We work in a fast-paced environment with a whole range of differing personalities and sometimes this can cause conflict. Some Educators will naturally gravitate to each other and others will have less than ideal relationships. Some Educators like to fill the room with energy and chatter whilst other people like quiet reflection and contemplation. Some of us enjoy basking in the glow of the limelight while others are very uncomfortable with public displays of praise.
Not everyone in the world communicates and reacts to their environment in the same way. Educators work and communicate in very different ways. Learning how to identify and understand different working styles is a fundamental component of creating high performing and harmonious teams. Personality clashes are not inevitable and are often the result of a lack of understanding and awareness.
Increased understanding leads to increased respect
Understanding different personality styles leads to increased respect and understanding. The focus on changing other people’s personalities has been a persistent myth which has hampered the development of many teams. The focus should be on changing the way we operate in order to create an environment where others can thrive.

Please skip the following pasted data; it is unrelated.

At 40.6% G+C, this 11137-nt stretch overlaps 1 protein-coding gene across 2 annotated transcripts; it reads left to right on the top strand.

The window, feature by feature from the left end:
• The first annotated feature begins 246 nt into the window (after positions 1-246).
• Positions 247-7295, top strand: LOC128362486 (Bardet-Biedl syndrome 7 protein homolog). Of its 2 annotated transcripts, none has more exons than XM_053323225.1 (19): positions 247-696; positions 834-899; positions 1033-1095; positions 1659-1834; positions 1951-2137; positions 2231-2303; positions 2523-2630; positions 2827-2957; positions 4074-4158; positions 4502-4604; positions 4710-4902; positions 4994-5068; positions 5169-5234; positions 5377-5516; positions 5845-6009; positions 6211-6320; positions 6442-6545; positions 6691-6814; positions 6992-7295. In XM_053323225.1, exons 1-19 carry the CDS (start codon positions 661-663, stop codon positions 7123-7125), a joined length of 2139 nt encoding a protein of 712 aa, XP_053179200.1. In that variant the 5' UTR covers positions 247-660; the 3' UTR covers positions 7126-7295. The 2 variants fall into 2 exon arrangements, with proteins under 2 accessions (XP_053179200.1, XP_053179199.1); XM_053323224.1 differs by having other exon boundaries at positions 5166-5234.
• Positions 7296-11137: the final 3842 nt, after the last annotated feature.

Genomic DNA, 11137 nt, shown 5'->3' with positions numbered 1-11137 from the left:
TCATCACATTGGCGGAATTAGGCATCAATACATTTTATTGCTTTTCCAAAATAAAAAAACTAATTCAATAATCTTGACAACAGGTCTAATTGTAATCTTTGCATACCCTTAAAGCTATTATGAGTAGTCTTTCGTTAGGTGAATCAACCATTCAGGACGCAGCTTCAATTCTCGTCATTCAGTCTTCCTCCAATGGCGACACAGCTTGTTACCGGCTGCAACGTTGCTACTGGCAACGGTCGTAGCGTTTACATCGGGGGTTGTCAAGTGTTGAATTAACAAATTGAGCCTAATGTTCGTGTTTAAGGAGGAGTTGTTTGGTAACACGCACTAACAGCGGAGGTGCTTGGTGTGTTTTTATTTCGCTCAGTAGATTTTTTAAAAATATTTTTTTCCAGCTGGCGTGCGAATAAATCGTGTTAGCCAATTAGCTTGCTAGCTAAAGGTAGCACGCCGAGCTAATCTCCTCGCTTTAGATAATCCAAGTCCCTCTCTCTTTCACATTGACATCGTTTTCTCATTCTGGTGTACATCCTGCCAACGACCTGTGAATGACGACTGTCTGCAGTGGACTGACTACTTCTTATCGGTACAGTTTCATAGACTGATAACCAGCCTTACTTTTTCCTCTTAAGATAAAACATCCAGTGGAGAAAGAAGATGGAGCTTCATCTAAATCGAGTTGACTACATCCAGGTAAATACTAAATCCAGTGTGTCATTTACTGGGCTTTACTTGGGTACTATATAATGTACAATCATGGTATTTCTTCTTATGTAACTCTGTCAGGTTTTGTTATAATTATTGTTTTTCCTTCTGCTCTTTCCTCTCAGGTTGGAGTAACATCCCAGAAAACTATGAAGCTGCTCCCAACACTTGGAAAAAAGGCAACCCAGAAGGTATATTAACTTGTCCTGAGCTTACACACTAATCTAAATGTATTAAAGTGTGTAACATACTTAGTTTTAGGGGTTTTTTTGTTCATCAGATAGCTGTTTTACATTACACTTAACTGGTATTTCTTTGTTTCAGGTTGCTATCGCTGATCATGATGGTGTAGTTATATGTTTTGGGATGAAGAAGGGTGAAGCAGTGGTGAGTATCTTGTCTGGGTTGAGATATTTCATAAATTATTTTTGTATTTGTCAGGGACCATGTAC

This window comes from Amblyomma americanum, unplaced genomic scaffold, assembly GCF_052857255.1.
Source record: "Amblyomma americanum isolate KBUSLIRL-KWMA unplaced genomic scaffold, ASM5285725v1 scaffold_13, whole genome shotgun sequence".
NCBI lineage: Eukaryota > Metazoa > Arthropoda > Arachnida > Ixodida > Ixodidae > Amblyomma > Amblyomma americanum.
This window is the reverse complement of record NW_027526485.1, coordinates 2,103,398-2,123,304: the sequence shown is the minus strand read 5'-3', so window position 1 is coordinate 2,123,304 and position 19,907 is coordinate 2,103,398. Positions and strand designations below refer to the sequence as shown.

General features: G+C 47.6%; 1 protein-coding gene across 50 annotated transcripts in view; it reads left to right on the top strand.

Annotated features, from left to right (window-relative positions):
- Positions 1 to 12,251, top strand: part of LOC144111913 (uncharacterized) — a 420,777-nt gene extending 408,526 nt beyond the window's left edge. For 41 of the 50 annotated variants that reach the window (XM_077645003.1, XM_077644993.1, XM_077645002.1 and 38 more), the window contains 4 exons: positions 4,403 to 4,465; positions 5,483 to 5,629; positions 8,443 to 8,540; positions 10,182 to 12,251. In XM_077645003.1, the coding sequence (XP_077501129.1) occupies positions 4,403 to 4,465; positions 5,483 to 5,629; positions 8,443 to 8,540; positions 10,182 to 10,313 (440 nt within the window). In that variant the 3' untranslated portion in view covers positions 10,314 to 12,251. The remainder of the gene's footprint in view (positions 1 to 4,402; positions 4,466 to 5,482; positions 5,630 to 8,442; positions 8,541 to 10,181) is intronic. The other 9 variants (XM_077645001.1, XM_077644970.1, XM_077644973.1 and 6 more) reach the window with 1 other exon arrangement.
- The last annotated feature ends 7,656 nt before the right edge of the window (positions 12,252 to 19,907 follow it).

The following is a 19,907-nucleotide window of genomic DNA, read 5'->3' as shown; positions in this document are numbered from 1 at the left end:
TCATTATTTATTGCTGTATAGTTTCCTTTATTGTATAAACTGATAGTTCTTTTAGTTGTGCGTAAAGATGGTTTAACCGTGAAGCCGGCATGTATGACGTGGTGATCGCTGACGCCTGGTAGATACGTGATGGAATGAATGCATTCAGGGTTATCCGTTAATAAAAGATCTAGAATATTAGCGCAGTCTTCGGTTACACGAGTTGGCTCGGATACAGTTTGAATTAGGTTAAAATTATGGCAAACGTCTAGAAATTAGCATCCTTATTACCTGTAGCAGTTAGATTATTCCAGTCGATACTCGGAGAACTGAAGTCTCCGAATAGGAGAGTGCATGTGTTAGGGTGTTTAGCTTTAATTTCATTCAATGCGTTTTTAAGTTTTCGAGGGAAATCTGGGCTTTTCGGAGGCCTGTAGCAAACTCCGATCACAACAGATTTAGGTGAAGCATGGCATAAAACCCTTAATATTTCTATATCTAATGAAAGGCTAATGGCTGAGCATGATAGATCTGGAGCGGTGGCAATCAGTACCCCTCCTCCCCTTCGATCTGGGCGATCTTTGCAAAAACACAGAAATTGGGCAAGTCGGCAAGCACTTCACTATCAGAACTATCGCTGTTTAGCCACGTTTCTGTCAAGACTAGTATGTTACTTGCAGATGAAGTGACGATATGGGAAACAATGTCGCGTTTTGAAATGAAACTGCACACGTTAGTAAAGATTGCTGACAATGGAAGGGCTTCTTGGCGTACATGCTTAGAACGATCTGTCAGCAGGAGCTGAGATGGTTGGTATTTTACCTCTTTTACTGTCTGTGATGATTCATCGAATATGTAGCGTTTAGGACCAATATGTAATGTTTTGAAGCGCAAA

When Educators understand different working styles it allows them to modify their approach to bring out the best in each other, improve communication and reduce conflict. The focus should not be on treating people like we like to be treated but treating people in a way they like to be treated. This perceptual shift places the onus on each of us to communicate in a way that brings out the best from each other.
The name of the styles depends on the personality theory but generally, there’s consider to be 4 main working styles.
Four working styles;
Each of these working styles exhibits general characteristics, strengths, and weaknesses. They need to be managed and communicated in different ways. Understanding the unique characteristics will help your team bring out the best in each other.